In addition to her experience defending complex and class actions through dispositive motion practice, trial and/or appeal, Ms. Strickland has settled all types of complex and class actions. She is versatile and creative in addressing settlement considerations, both legal and business, and in developing settlement structure options unique to the particular case. She also routinely represents companies in compliance counseling, regulatory proceedings and responding to claims by federal and state regulators and enforcement authorities. Representative clients include JPMorgan Chase, HSBC, TransUnion, Discover, American Express, Citigroup, HSBC, PayPal, BMW Financial Services, Zappos and Synchrony Bank, among others.

Ms. Strickland once again received top honors in Chambers USA 2019 with a Band 1 ranking in the Financial Services Regulation: Consumer Finance Litigation–Nationwide category.  Ms. Strickland is one of only three attorneys across the country to receive this recognition.

For more than 14 years running, The Los Angeles Daily Journal has named Ms. Strickland one of California’s “Top Women Lawyers.” She was also selected by Law360 as a 2017 Banking MVP joining an elite slate of only six lawyers nationally who have distinguished themselves from their peers. The Los Angeles Business Journal honored Ms. Strickland in 2019 as both a “Top Litigator and Trial Lawyer” and as one of their “Most Influential Women Lawyers.” She was also featured in their Leader in Law awards, where she was named one of their “Lawyers of the Year” for 2016 and 2017. Ms. Strickland was recognized by leading corporate counsel as a member of the BTI Consulting Group’s “Client Services All-Stars” for her “uncanny ability to anticipate opposing counsel,” as well as being “very customer focused and practical.” She has also been repeatedly recognized by Super LawyersBenchmark LitigationThe Los Angeles Times, the Los Angeles Business Journal and The Best Lawyers in America.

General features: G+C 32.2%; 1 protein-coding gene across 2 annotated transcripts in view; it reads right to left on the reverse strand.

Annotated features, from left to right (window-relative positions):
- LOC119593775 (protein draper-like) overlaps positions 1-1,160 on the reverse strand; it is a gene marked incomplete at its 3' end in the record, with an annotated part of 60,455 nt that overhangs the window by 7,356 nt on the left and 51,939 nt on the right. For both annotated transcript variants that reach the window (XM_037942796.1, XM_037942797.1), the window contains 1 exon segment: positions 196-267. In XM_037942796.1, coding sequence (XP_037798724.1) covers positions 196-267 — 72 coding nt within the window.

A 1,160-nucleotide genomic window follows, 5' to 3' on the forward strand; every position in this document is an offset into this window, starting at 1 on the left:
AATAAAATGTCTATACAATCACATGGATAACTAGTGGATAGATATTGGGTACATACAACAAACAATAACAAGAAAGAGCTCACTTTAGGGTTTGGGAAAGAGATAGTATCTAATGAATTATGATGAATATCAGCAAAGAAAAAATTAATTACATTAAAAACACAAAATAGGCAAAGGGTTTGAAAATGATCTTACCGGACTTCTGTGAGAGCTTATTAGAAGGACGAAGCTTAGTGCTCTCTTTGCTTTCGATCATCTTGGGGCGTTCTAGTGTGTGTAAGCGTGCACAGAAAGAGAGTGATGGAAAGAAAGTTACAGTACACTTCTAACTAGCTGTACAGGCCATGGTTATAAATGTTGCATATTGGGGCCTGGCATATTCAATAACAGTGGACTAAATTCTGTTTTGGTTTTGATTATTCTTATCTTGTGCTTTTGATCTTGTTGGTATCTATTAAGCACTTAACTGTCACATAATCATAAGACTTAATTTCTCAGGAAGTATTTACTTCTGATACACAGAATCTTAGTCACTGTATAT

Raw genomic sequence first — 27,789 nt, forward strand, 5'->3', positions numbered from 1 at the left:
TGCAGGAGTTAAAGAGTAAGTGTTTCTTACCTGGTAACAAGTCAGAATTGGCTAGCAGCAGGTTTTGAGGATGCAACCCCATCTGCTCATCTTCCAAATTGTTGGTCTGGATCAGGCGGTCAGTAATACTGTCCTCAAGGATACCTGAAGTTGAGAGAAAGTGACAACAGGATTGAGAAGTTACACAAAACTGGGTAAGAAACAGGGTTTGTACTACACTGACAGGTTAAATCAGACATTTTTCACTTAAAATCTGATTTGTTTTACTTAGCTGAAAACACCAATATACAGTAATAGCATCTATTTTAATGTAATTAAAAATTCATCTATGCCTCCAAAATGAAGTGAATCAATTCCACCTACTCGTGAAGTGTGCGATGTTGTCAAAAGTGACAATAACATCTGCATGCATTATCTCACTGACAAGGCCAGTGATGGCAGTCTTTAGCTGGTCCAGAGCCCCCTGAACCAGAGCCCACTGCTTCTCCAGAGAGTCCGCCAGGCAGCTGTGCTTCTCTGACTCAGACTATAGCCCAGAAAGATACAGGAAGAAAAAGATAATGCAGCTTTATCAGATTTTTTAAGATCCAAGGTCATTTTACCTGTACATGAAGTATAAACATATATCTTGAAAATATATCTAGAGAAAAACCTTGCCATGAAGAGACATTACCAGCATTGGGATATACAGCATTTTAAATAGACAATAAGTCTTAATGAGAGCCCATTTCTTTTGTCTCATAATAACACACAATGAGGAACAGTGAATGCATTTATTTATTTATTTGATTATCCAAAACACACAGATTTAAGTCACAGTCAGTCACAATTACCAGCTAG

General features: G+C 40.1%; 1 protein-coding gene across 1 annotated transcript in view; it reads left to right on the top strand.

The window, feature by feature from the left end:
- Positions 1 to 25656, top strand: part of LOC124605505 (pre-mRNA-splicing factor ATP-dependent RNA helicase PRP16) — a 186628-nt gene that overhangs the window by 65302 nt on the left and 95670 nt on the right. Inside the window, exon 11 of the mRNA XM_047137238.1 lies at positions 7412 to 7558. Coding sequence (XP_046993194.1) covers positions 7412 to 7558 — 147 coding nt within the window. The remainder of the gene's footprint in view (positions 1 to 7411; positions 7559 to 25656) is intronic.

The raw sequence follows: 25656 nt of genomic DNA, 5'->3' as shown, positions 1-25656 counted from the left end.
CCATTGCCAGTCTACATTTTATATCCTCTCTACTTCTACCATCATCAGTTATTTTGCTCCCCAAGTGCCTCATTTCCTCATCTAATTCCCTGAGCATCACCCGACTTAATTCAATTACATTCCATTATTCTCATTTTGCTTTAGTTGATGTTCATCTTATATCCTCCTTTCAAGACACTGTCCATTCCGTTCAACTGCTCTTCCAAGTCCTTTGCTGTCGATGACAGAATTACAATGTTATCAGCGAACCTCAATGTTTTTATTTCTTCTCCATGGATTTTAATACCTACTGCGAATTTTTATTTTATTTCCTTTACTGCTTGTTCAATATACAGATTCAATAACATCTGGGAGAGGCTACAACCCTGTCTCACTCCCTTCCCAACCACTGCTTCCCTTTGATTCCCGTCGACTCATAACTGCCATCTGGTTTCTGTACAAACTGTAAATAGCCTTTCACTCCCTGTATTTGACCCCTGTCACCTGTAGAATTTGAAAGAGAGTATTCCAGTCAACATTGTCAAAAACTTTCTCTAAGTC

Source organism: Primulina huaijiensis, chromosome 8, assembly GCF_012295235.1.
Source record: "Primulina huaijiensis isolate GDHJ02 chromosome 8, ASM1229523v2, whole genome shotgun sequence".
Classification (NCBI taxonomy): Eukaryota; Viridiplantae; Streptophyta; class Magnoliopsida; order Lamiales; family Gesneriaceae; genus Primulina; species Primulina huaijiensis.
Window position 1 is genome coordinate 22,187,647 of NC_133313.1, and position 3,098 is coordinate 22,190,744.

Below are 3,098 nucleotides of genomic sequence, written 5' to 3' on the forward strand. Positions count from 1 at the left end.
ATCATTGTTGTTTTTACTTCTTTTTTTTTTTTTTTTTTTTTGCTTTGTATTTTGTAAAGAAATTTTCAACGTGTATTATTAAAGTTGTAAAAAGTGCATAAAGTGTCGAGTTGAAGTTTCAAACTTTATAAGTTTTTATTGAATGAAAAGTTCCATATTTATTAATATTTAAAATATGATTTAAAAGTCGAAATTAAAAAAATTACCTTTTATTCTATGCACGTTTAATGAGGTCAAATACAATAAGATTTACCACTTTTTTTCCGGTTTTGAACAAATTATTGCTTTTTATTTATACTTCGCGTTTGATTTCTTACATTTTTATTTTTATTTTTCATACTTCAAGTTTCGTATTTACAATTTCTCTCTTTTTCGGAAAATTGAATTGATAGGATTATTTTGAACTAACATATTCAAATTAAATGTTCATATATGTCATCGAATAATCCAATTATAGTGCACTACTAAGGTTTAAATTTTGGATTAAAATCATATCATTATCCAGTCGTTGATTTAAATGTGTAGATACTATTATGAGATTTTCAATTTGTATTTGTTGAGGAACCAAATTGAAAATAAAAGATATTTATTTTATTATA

Christopher J. Willis is an Atlanta-based partner at Ballard Spahr and The Practice Group Leader of the firm's Consumer Financial Services Litigation Group. He counsels financial institutions on consumer financial regulatory matters, advises them on compliance with consumer financial services laws, and defends them in both individual and class action lawsuits, as well as governmental enforcement actions (including numerous CFPB enforcement investigations). Chris chairs the firm's Fair Lending and Collection Documentation Task Forces. Chris is a frequent author and speaker on issues relating to consumer financial services.

Noah Levine represents clients in a diverse range of litigation matters, including class actions and appeals. He has defended businesses in consumer class actions under federal banking statutes, federal and state consumer protection laws, and antitrust laws, and litigated data breach, privacy and other complex commercial matters. 

Mr. Levine's litigation practice is divided between appellate and trial work. On the appellate side, he has prepared merits briefs, petitions for certiorari and amicus briefs before the US Supreme Court and numerous federal appellate courts in cases involving arbitration, banking, constitutional, commercial, insurance, intellectual property and securities matters. Mr. Levine has presented oral argument in many of the same cases, in the US Courts of Appeals for the Second, Eighth, Ninth and Federal Circuits. On the trial side, Mr. Levine frequently represents financial institutions in class actions and other complex commercial litigation involving banking, consumer protection, data breach, privacy, intellectual property and constitutional matters.  

Mr. Levine joined the firm in 2002, and is the head of the Business Trial Group. Prior to joining WilmerHale, Mr. Levine was associated with a law firm in Seattle, Washington, and spent one year at the US Department of Justice as a Bristow Fellow in the Office of the Solicitor General.

Representative Matters

Class Actions

  • Representing financial institution in putative class action in bankruptcy court asserting discharge-injunction claims related to charged-off, sold credit card debts